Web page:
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I should probably say now – I have at no point in my life gone out of my way to play any Offenbach (as far as I can remember). Although I did once end up playing the can-can on the saxophone, in a big rainbow tent, for some glamorous dancing transvestite chaps. As for listening to it, I did wander along to La Belle Helene with a bunch of friends last year, and remember being bored, becoming irritated, being momentarily distracted by Toby Spence taking his trousers off (good old ENO), and wondering if I didn’t actually prefer G&S when it comes to twee nonsense. In Hoffman apparently there’s some big famous Barcarolle bit which I was supposed to recognise because is always being played on Classic FM (like I’d know!) So anyway, I had not the highest of expectations of the material. The cast, however, looked rather good, in particular Rolando Villazon in what is apparently a signature role.

The music turned out to be more enjoyable than I’d expected, which was a pleasant surprise. It was tuneful, jolly and romantic (which are not such bad things, I suppose), but did have some proper dramatic bits as well, even quite dark at times. A decent death scene or two (or three) really does improve an opera greatly. The plot, for those unfamiliar with it, involves a middle-aged alcoholic in the pub with his long-suffering best mate (who is possibly a eunuch, or a cross-dressing lesbian, or a disguised artistic muse), entertaining the general public by falling over, repeatedly cussing a bloke he doesn’t like the look of, and blabbing kiss-and-tell stories of his past lovers. (So a bit of a twat, then.) Villazon played the parts (Hoffman at different ages) extremely well, with great intensity, energy and humour – almost too over-the-top but not quite. Despite kicking off with a song mocking a person with disabilities, later on he even managed to make the twat Hoffman quite sympathetic! There has been much discussion of the health of Villazon’s voice over the last year or so, and I am pleased to report that his voice sounded warm, expressive, flexible and never strained. There are not many tenors who I can get excited about in the way I do with deeper voices, but he is one of them. Kristine Jepson sounded consistently lovely as Nicklausse the sidekick; enough so to ignore the fact that the kind costume and wig people had made her look like a 19th-century Billy Bunter schoolboy. Her acting seemed a bit on the wooden side, but it’s quite possible this was just a side effect of playing ‘straight man’ to the hyperactive Villazon.

I was also quite keen to see Gidon Saks as Lindorf and the various other ‘villains’, as he hasn’t been in London much recently, and as playing bad guys is indisputably what he does best. His singing was excellent for much of the time, for example in the genuinely alarming (and very enjoyable) Dr Miracle scenes, but a bit patchy elsewhere. I’m not particularly bothered by the odd dodgy note here and there, but there were moments of shoutiness that I did not enjoy. Acting with one’s voice is a good thing, but not at the expense of tone quality and musical line. (A personal opinion, of course.) He also did not fare too well with the costume department, in particular with Dappertutto (aka Ming the Merciless – camp in glittery black, bald head and too much eye shadow).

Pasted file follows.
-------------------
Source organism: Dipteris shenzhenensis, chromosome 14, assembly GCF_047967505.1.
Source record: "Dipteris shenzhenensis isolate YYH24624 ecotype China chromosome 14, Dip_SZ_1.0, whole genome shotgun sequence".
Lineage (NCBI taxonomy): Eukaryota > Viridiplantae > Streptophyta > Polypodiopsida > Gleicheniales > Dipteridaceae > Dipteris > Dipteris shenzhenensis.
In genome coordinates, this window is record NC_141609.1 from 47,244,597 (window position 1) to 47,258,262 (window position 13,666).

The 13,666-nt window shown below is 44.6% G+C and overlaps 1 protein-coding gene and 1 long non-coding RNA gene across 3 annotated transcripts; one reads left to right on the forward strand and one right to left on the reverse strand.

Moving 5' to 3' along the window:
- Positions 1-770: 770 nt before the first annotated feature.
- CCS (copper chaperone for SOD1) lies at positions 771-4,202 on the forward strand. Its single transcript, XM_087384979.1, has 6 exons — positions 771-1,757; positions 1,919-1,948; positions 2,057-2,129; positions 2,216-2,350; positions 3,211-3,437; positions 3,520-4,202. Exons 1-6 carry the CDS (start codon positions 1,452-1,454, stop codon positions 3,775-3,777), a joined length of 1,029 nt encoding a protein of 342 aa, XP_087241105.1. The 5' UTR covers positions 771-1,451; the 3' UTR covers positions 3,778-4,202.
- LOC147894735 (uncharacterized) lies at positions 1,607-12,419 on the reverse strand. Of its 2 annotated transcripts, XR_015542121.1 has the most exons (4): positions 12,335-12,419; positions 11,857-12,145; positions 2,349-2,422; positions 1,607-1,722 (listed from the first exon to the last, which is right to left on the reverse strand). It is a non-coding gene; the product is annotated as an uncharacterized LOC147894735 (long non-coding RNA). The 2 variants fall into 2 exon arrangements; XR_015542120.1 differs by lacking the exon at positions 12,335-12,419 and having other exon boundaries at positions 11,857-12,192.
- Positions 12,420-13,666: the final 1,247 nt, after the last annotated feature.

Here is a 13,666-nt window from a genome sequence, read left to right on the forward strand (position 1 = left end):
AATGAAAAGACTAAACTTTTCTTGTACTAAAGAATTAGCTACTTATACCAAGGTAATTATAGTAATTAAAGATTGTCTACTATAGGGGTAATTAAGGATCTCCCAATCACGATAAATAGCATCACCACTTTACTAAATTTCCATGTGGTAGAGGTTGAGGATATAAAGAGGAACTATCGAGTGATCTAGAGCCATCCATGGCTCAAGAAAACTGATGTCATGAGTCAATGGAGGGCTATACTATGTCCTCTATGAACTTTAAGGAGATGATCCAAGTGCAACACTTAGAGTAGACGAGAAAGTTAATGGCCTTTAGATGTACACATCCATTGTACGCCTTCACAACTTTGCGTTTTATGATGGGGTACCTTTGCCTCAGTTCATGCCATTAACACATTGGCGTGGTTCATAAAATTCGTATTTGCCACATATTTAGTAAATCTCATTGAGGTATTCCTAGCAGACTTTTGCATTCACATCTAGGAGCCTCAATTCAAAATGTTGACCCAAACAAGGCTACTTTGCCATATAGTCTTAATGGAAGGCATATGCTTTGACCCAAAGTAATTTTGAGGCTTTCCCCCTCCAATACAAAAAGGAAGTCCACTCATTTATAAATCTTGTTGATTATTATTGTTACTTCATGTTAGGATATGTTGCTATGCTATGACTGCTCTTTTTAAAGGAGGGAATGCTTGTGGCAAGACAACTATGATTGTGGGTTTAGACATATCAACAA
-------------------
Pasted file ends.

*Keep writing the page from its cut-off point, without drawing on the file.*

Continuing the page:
Of the female roles, Christine Rice stood out as Giulietta. Apart from being in gorgeous voice, for someone who plays a lot of trouser roles, she was very convincing as a beautiful and seductive sex worker. (Or is she the brothel madam? I wasn’t sure.) The production, incidentally, was of the more traditional type, in that the sets actually looked like the places indicated in the story (as opposed to random piles of rubble, forests of giant spears, or wonky boxes, for example). They were very attractive sets too, as were many of the costumes, particularly Giulietta’s nice dress and gold head-thing. Some reviewers have complained about lack of soprano-ness in Rice and Jepson’s duet, but for me it was one of the highlights. Ekaterina Lekhina was very funny as Olympia, doing a near-perfect mannequin impression, while unleashing various robotic melodic ornamentations, including a piercing top G (I think) and a highly accurate impression of a car alarm. I have to say, I was pretty unimpressed with Kate Van Kooten as Antonia. Apart from the fact that this character is, according to the programme, “Crespel’s frail daughter”, while Van Kooten had the manner of someone just off to captain the hockey team, I found her singing dull and inelegant.

Antonia wasn’t the low point of the evening, though. That honour has to go to Graham Clark as the various annoying servants, in particularly the awful Franz with his ‘tra la la’-ing, which almost had me looking around for something to throw at him to shut him up. Comedy, ha. All the other supporting roles were more than decent, in particular Matthew Rose as Crespel (another victim of the evil wigmakers – although having said that, it’s not exactly difficult to make Mr Rose look bad) and Ji-Min Park as Nathanael.

How could I finish without mentioning the orchestra? It sounded like quite a fun score to play, and I got the impression they were enjoying themselves. The ensemble had a couple of shaky moments, but it was first night, I suppose. The woodwind were stand-out, including some very nice oboe and bassoon moments, some super-precision piccolo work, and lovely, expressive, golden-toned flute playing which deserved a better part to play than that provided by Offenbach.

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